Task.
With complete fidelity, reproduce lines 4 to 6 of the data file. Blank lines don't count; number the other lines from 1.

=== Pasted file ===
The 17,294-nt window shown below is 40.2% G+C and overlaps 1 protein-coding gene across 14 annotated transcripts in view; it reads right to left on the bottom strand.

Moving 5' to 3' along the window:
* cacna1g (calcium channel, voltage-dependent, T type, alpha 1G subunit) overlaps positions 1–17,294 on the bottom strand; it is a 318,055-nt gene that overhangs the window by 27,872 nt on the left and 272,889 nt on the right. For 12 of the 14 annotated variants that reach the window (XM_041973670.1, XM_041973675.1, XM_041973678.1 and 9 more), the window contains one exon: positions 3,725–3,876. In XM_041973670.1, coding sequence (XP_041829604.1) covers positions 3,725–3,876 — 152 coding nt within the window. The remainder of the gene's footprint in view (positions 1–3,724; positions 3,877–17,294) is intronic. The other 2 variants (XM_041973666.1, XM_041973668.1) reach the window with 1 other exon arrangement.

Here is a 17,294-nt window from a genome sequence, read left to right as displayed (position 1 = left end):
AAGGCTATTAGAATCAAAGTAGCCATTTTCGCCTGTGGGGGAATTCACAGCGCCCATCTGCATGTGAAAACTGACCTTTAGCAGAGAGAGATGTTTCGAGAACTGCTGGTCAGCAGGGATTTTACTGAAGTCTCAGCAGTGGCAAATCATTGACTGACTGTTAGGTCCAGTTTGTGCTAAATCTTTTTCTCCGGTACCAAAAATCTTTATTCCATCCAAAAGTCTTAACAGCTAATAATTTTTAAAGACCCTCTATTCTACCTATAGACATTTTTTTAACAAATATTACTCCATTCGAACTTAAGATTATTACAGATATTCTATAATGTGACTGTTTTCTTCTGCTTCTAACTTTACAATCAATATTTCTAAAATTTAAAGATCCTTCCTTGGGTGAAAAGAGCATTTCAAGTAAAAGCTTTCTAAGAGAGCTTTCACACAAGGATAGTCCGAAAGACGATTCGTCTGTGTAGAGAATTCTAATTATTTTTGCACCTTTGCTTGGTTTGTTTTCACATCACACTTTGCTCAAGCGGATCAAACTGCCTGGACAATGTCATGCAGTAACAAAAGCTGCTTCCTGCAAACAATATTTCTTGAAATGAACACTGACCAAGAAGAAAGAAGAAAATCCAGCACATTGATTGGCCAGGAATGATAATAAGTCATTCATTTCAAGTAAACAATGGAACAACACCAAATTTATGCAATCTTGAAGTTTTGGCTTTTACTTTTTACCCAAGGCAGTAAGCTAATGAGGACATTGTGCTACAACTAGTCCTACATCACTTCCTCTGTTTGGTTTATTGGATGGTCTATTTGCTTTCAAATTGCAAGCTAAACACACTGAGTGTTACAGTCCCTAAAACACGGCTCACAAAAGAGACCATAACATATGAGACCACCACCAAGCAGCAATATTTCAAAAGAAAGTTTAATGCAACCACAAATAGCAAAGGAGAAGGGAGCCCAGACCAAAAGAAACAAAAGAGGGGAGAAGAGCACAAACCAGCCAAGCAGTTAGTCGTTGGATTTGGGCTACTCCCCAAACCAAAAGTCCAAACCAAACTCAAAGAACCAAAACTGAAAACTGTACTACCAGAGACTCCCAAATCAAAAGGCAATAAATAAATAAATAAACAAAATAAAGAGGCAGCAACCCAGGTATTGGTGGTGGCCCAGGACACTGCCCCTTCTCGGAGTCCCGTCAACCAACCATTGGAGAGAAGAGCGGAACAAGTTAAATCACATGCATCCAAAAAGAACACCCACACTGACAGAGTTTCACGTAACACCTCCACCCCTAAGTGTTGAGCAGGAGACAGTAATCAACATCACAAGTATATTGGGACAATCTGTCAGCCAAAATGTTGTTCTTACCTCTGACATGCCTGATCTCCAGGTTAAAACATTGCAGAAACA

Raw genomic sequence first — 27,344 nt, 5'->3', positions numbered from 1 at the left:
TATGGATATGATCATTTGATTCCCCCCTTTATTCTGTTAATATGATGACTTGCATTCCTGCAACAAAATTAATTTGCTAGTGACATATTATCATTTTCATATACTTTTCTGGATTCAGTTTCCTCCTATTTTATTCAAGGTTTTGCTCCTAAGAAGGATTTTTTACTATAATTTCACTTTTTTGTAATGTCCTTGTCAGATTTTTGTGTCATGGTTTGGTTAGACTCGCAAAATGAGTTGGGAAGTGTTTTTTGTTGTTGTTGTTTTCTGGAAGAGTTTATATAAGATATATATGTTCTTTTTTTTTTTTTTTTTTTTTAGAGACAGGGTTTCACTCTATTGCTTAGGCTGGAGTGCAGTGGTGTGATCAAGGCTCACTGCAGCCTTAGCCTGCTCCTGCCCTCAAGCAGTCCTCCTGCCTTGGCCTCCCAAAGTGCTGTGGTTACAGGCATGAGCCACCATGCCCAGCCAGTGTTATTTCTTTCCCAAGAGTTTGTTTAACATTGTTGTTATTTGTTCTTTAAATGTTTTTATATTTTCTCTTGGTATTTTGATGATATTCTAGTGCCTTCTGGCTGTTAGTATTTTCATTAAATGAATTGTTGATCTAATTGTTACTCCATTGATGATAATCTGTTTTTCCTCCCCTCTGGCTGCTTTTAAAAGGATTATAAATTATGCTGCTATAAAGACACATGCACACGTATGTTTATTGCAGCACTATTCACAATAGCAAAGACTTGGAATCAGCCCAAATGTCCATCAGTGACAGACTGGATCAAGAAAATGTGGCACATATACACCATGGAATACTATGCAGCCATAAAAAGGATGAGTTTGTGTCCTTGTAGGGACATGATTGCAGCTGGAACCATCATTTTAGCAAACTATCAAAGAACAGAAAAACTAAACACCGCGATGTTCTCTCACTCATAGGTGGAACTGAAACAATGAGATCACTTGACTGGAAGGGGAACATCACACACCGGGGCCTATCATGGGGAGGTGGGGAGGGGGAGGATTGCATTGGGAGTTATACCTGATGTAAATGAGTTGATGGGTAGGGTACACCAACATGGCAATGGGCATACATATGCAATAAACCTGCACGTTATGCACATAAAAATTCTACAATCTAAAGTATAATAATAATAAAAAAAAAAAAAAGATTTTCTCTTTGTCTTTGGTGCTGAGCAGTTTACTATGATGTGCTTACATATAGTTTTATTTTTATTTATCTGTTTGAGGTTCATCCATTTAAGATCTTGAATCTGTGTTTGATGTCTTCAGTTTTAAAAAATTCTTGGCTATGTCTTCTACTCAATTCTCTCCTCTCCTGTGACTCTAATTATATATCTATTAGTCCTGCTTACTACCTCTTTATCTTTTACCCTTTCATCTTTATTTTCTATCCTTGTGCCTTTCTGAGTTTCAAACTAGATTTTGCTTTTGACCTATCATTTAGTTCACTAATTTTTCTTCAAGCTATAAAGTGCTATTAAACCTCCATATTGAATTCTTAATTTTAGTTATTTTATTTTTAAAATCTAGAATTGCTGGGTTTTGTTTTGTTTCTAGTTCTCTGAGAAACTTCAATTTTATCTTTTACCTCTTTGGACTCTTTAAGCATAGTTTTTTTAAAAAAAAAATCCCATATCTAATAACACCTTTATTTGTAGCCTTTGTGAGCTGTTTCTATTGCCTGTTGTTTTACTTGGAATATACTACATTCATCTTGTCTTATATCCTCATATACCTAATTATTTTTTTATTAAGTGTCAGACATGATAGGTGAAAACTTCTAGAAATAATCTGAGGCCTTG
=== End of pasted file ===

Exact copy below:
Here is a 17,294-nt window from a genome sequence, read left to right as displayed (position 1 = left end):
AAGGCTATTAGAATCAAAGTAGCCATTTTCGCCTGTGGGGGAATTCACAGCGCCCATCTGCATGTGAAAACTGACCTTTAGCAGAGAGAGATGTTTCGAGAACTGCTGGTCAGCAGGGATTTTACTGAAGTCTCAGCAGTGGCAAATCATTGACTGACTGTTAGGTCCAGTTTGTGCTAAATCTTTTTCTCCGGTACCAAAAATCTTTATTCCATCCAAAAGTCTTAACAGCTAATAATTTTTAAAGACCCTCTATTCTACCTATAGACATTTTTTTAACAAATATTACTCCATTCGAACTTAAGATTATTACAGATATTCTATAATGTGACTGTTTTCTTCTGCTTCTAACTTTACAATCAATATTTCTAAAATTTAAAGATCCTTCCTTGGGTGAAAAGAGCATTTCAAGTAAAAGCTTTCTAAGAGAGCTTTCACACAAGGATAGTCCGAAAGACGATTCGTCTGTGTAGAGAATTCTAATTATTTTTGCACCTTTGCTTGGTTTGTTTTCACATCACACTTTGCTCAAGCGGATCAAACTGCCTGGACAATGTCATGCAGTAACAAAAGCTGCTTCCTGCAAACAATATTTCTTGAAATGAACACTGACCAAGAAGAAAGAAGAAAATCCAGCACATTGATTGGCCAGGAATGATAATAAGTCATTCATTTCAAGTAAACAATGGAACAACACCAAATTTATGCAATCTTGAAGTTTTGGCTTTTACTTTTTACCCAAGGCAGTAAGCTAATGAGGACATTGTGCTACAACTAGTCCTACATCACTTCCTCTGTTTGGTTTATTGGATGGTCTATTTGCTTTCAAATTGCAAGCTAAACACACTGAGTGTTACAGTCCCTAAAACACGGCTCACAAAAGAGACCATAACATATGAGACCACCACCAAGCAGCAATATTTCAAAAGAAAGTTTAATGCAACCACAAATAGCAAAGGAGAAGGGAGCCCAGACCAAAAGAAACAAAAGAGGGGAGAAGAGCACAAACCAGCCAAGCAGTTAGTCGTTGGATTTGGGCTACTCCCCAAACCAAAAGTCCAAACCAAACTCAAAGAACCAAAACTGAAAACTGTACTACCAGAGACTCCCAAATCAAAAGGCAATAAATAAATAAATAAACAAAATAAAGAGGCAGCAACCCAGGTATTGGTGGTGGCCCAGGACACTGCCCCTTCTCGGAGTCCCGTCAACCAACCATTGGAGAGAAGAGCGGAACAAGTTAAATCACATGCATCCAAAAAGAACACCCACACTGACAGAGTTTCACGTAACACCTCCACCCCTAAGTGTTGAGCAGGAGACAGTAATCAACATCACAAGTATATTGGGACAATCTGTCAGCCAAAATGTTGTTCTTACCTCTGACATGCCTGATCTCCAGGTTAAAACATTGCAGAAACA

Raw genomic sequence first — 27,344 nt, 5'->3', positions numbered from 1 at the left: